Milton continues its celebration of 2014 Black History Month this February through the recognition of the social and political achievements and notable contributions made by a number of its most prominent African-American citizens.
Black History Month evolved from efforts of African-American Carter Woodson, a Harvard-educated Ph. D in 1926 to promote learning about, honoring and celebrating the contributions of African Americans throughout American history. Originally only the second week of February was set aside for the event, but in 1976, on the 50th anniversary of National Black History Week, and the Bicentennial of American Independence, it was expanded to include the entire month of February.
Notably, it was Dr. Woodson’s formation of a group called the Association of Negro Life and History that led to what is known today as an the National Association for the Advancement of Colored People or the NAACP.
The search for African American individuals in this community, who best illustrate the spirit and values upon which the celebration of Black History Month, is founded and revealed a number of Milton civic, cultural, and political citizen-leaders who are worthy of distinction.
Thirty-nine-year veteran City of Milton Councilman R. L. Lewis is perhaps one of the most recognizable African Americans in the area. His constituents point out his tenacity, dedication, and integrity shows in everything he does.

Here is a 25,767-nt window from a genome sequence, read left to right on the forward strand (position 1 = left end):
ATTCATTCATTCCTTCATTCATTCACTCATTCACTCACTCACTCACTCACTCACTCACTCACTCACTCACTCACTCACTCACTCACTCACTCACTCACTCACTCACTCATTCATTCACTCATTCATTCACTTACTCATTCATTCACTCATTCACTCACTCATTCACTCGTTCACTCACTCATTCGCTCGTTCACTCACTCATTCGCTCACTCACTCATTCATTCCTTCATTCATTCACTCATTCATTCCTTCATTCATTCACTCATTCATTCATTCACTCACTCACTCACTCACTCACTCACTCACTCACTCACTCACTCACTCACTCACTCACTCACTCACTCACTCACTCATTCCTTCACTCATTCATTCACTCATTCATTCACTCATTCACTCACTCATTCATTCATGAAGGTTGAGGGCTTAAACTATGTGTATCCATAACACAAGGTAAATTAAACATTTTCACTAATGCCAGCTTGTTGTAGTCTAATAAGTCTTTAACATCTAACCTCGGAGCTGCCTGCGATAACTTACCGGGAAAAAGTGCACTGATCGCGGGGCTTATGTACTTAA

As a politician, he acknowledges that he enjoys far more job security than most. After his initial election to his council seat in 1984, Lewis has never had opposition since. His election was historic in that it marked the selection of Milton’s and Santa Rosa County’s first African-American political leader. But while Councilman Lewis is proud of his accomplishment, he says he doesn’t dwell on the race aspect.
“I’m not an African American who happens to be a City Councilman, I’m a City Councilman who happens to be a City Councilman,” he says. “I’m serving all the people, and I do appreciate the people putting their trust in me.”
A member of the city’s Public Works and Parks and Recreation committees, Lewis says he is continuing to advocate for more paving and up-grading of city streets and works in every way possible to draw more jobs to town.
“I would like to see businesses and organizations provide tuition money to deserving young people so they can take classes to be certified as police officers, firefighters, and emergency medical technicians” Lewis said. He also likes the notion of a thriving tourism district which will draw more visitors and more money, he says. Lewis says he’s pleased with the work in the Sanders Street area and the new tennis courts. “The new fire station is another significant sign of Milton’s progress in recent years,” he said.
“We’re a small city,” he said, “so we don’t have a lot of money, but for a small city, I think we’re doing mighty well. Overall, I’m pleased with the operations of the city.”
Lewis says he became interested in politics many years ago as he volunteered for activities in church and civic groups. “I decided early on that I could be of service from both sides of the fence,” he said. “So I ran for the Council. And since his election, he says he has worked hard to make sure citizens know what city government is doing and that city government knows what citizens want.
Lewis works as a counselor at Trahan Funeral Home in Pensacola which will be coming to Milton soon. He has been in the funeral related business for most of his 74 years. He’s the fifth generation of his family to live in Milton and expects the pattern to continue.
He and his wife Paulette have a daughter, Cheryl Shakur, a granddaughter, Shane Shakur, and their “pride and joy” is a great-granddaughter, Isabell Pinkey. “We’re all Milton residents, so you can expect that the long Lewis roots will extend even deeper as the years go on,” he concluded.